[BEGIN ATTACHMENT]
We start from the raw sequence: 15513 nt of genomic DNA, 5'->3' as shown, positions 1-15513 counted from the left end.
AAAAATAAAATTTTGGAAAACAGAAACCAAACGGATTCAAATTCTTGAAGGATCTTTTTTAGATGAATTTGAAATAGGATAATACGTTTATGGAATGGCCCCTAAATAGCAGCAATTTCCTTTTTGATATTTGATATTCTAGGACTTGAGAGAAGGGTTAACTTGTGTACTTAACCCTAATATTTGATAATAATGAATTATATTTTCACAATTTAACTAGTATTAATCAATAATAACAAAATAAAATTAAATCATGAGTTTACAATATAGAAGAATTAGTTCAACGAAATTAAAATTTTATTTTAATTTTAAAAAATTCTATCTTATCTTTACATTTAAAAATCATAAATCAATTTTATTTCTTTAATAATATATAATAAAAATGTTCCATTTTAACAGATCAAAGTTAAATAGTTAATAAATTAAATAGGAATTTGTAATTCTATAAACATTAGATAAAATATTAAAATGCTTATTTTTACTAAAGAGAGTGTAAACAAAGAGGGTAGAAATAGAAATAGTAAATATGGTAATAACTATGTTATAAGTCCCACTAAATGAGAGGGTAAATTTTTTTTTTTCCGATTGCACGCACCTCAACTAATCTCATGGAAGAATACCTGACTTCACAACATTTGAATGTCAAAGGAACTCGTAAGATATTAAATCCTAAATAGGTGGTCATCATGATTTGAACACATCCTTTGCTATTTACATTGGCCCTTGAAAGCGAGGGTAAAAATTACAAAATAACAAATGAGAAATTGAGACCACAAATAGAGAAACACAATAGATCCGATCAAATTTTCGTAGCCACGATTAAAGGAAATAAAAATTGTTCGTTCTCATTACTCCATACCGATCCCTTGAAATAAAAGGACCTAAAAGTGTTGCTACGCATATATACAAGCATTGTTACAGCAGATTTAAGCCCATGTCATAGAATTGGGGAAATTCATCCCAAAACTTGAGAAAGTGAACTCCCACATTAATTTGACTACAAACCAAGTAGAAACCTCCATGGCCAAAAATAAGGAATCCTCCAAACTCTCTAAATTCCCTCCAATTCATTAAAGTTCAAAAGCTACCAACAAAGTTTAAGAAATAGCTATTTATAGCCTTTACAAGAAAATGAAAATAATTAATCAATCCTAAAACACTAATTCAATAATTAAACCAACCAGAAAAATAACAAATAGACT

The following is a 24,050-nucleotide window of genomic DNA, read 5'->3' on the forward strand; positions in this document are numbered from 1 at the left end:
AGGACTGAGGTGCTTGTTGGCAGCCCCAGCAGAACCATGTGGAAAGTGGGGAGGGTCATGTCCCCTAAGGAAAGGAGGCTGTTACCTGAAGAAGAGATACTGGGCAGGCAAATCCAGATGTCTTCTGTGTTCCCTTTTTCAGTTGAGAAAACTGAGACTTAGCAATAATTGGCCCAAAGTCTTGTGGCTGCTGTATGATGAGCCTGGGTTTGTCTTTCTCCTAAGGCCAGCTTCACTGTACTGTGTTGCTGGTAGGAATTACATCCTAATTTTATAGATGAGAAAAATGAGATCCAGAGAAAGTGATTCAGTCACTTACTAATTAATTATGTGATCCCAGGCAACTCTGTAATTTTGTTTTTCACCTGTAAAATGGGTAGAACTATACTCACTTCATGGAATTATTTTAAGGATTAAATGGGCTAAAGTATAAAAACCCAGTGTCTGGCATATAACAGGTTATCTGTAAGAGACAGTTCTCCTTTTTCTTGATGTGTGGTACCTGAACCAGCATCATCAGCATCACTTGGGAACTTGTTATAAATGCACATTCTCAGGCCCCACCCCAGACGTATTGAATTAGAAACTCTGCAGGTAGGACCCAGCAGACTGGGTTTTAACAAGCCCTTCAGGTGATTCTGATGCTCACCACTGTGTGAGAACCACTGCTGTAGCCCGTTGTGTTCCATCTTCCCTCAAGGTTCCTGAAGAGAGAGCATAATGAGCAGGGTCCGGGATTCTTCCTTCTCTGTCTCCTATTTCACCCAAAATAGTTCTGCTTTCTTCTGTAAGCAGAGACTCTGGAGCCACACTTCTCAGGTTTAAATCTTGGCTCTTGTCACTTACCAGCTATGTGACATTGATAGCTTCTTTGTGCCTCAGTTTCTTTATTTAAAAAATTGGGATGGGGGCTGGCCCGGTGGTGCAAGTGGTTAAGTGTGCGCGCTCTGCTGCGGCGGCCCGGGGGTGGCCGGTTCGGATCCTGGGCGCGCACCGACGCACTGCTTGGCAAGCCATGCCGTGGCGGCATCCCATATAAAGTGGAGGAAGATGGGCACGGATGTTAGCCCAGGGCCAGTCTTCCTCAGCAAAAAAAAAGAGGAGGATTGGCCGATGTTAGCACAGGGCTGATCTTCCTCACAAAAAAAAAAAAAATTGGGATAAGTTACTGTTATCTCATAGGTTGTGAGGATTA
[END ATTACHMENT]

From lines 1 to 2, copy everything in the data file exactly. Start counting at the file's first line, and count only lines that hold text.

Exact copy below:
We start from the raw sequence: 15513 nt of genomic DNA, 5'->3' as shown, positions 1-15513 counted from the left end.
AAAAATAAAATTTTGGAAAACAGAAACCAAACGGATTCAAATTCTTGAAGGATCTTTTTTAGATGAATTTGAAATAGGATAATACGTTTATGGAATGGCCCCTAAATAGCAGCAATTTCCTTTTTGATATTTGATATTCTAGGACTTGAGAGAAGGGTTAACTTGTGTACTTAACCCTAATATTTGATAATAATGAATTATATTTTCACAATTTAACTAGTATTAATCAATAATAACAAAATAAAATTAAATCATGAGTTTACAATATAGAAGAATTAGTTCAACGAAATTAAAATTTTATTTTAATTTTAAAAAATTCTATCTTATCTTTACATTTAAAAATCATAAATCAATTTTATTTCTTTAATAATATATAATAAAAATGTTCCATTTTAACAGATCAAAGTTAAATAGTTAATAAATTAAATAGGAATTTGTAATTCTATAAACATTAGATAAAATATTAAAATGCTTATTTTTACTAAAGAGAGTGTAAACAAAGAGGGTAGAAATAGAAATAGTAAATATGGTAATAACTATGTTATAAGTCCCACTAAATGAGAGGGTAAATTTTTTTTTTTCCGATTGCACGCACCTCAACTAATCTCATGGAAGAATACCTGACTTCACAACATTTGAATGTCAAAGGAACTCGTAAGATATTAAATCCTAAATAGGTGGTCATCATGATTTGAACACATCCTTTGCTATTTACATTGGCCCTTGAAAGCGAGGGTAAAAATTACAAAATAACAAATGAGAAATTGAGACCACAAATAGAGAAACACAATAGATCCGATCAAATTTTCGTAGCCACGATTAAAGGAAATAAAAATTGTTCGTTCTCATTACTCCATACCGATCCCTTGAAATAAAAGGACCTAAAAGTGTTGCTACGCATATATACAAGCATTGTTACAGCAGATTTAAGCCCATGTCATAGAATTGGGGAAATTCATCCCAAAACTTGAGAAAGTGAACTCCCACATTAATTTGACTACAAACCAAGTAGAAACCTCCATGGCCAAAAATAAGGAATCCTCCAAACTCTCTAAATTCCCTCCAATTCATTAAAGTTCAAAAGCTACCAACAAAGTTTAAGAAATAGCTATTTATAGCCTTTACAAGAAAATGAAAATAATTAATCAATCCTAAAACACTAATTCAATAATTAAACCAACCAGAAAAATAACAAATAGACT